Proteinuria is a frequent finding among patients hospitalized with COVID-19, with a urine protein-creatinine ratio (UPCR) of 1 g/g or higher significantly associated with an increased risk for adverse kidney and patient outcomes, according to investigators.

In a single-center retrospective study of 200 patients admitted with COVID-19 to a tertiary care hospital in France, a UPCR of 1 g/g or higher, compared with lower values, at admission was significantly associated with approximately 4.8-, 3.0-, and 3.7-fold increased odds of requiring kidney replacement therapy (KRT), death during hospitalization, and admission to the intensive care unit (ICU), respectively, on multivariable analysis, Alexandre Karras, MD, of Hôpital Européen Georges Pompidou in Paris, and colleagues reported online in the Clinical Journal of the American Society of Nephrology.

In an unadjusted analysis, a UPCR of 1 g/g or higher was significantly associated with 3.6-fold increased odds of acute kidney injury (AKI), but the association lost significance on multivariable analysis.

Of the 200 patients, 84 (42%) had a UPCR of 1 g/g or higher at admission, although most patients had normal kidney function (median serum creatinine level of 0.94 mg/dL). Patients with a UPCR of 1 g/g or higher were older and more likely to have hypertension, according to the investigators.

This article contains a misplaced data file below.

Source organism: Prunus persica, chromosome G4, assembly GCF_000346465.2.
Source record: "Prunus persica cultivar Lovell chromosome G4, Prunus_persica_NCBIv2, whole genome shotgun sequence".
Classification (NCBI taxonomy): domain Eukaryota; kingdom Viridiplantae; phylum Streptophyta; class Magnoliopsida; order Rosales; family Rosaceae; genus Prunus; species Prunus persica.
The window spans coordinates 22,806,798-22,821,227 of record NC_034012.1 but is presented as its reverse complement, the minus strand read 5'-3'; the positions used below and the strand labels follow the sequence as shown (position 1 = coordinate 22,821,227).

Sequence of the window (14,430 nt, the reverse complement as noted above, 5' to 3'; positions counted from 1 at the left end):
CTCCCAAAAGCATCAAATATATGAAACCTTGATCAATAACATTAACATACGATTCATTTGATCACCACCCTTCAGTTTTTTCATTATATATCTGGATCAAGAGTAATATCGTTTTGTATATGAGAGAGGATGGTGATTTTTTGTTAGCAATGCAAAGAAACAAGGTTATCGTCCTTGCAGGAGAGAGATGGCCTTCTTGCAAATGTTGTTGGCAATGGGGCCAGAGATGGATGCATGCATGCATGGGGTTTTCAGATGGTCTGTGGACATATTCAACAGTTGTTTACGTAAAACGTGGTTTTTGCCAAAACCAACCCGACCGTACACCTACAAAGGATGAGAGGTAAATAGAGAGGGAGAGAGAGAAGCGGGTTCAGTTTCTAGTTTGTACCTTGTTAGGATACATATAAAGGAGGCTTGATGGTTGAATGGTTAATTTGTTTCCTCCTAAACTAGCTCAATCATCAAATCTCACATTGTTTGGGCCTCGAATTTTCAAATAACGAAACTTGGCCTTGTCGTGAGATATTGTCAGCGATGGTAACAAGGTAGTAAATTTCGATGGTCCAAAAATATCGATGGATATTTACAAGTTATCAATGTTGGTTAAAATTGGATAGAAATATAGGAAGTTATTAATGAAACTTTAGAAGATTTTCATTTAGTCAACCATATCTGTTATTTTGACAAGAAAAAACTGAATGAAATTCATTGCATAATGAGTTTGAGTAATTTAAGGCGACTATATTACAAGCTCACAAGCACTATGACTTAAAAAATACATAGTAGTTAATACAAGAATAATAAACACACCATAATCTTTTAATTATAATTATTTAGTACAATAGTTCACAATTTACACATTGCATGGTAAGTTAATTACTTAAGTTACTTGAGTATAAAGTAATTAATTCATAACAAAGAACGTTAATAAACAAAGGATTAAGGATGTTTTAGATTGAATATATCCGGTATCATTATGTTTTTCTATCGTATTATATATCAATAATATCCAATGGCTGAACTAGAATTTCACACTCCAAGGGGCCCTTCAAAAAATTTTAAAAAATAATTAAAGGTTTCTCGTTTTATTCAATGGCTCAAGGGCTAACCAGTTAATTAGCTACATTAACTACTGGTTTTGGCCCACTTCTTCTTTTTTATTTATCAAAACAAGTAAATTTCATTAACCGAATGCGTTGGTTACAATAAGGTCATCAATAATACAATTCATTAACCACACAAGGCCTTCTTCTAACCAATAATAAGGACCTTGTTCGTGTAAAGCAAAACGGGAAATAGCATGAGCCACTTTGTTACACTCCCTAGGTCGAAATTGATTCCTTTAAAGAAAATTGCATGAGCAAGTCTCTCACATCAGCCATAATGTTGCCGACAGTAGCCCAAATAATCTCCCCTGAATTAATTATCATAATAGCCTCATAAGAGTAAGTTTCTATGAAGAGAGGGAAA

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In addition, on multivariable analysis, a urine retinol-binding protein to creatinine ratio greater than 0.03 mg/mmol was significantly associated with 5.2-, 15.5-, and 21-fold increased odds of AKI, ICU admission, and death, respectively, Dr Karras’ team reported.

The study population, which included 143 men and 57 women, had a median age of 63 years. All patients had proven infection with SARS-CoV-2, the novel coronavirus that causes COVID-19 and available laboratory proteinuria testing within 48 hours following admission.

During hospitalization, 118 patients (59%) were admitted to the ICU for severe COVID-19-related pneumonia. AKI was diagnosed in 88 patients (44%). KRT was required for 27 patients (13%). The authors noted that the low levels of albuminuria found in the study population suggest a predominant tubular origin of proteinuria, which was confirmed by elevated levels of urine retinol-binding protein.

Disclosure: Several study authors declared affiliations with the pharmaceutical industry. Please see the original reference for a full list of authors’ disclosures.

Reference

Karras A, Livrozet M, Lazareth H, et al. Proteinuria and clinical outcomes in hospitalized COVID-19 patients. Published online February 23, 2021. Clin J Am Soc Nephrol. doi:10.2215/CJN.09130620

Source: Renal & Urology News

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